British Columbians hoping to vote online in upcoming elections may be disappointed by the early findings of a panel of experts convened by Elections B.C. The Independent Panel on Internet Voting, formed at the request of the B.C. government, released today (October 23) a preliminary report that says it is “not feasible” for online balloting to be used in the 2014 civic elections. Furthermore, the five-member panel, chaired by chief electoral officer Keith Archer, is recommending that the province do not introduce universal Internet voting for both provincial and civic elections at this time. “However, if Internet voting is implemented, its availability should be limited to those with specific accessibility challenges,” the panel’s report states. “If Internet voting is implemented on a limited basis, jurisdictions need to recognize that the risks to the accuracy of the voting results remain substantial.” Read the Report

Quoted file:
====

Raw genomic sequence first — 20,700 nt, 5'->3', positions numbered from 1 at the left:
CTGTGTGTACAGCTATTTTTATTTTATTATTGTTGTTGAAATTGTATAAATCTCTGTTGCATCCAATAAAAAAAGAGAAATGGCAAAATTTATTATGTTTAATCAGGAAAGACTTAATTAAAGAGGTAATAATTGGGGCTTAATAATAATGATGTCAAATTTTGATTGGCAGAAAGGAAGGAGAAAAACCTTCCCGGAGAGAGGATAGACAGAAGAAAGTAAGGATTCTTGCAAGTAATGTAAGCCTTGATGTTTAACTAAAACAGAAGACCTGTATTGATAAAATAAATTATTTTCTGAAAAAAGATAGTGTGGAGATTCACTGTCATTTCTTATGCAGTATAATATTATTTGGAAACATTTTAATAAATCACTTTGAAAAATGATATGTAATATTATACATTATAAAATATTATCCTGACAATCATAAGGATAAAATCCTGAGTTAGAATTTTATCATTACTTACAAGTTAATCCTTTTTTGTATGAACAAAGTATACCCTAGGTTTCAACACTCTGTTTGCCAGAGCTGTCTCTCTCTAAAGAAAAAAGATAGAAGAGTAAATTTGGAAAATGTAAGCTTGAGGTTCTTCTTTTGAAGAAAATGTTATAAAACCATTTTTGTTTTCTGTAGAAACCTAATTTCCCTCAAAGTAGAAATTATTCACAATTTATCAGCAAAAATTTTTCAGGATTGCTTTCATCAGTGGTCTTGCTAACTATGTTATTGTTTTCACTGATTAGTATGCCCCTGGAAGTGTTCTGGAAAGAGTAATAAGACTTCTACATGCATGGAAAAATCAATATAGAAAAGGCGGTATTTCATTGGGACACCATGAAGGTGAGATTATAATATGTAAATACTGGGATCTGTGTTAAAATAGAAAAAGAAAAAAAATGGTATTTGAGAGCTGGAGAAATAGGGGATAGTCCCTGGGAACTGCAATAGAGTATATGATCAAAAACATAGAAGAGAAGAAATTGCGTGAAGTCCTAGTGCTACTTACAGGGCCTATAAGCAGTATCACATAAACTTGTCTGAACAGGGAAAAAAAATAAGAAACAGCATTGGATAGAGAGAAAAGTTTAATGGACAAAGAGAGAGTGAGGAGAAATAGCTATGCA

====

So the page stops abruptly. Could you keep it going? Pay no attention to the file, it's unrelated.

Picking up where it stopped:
According to the panel, B.C. should take a “province-wide coordinated approach” to online voting, and a technical committee should be formed to evaluate such systems and help governments that choose to implement Internet balloting.
“The panel concludes that Internet voting has the potential to provide some benefits for administering local government elections and provincial elections in British Columbia and that the most significant potential benefit of Internet voting is increased accessibility and convenience for B.C. voters. Other presumed benefits, such as increased turnout and lower cost are not typically realized,” the report says.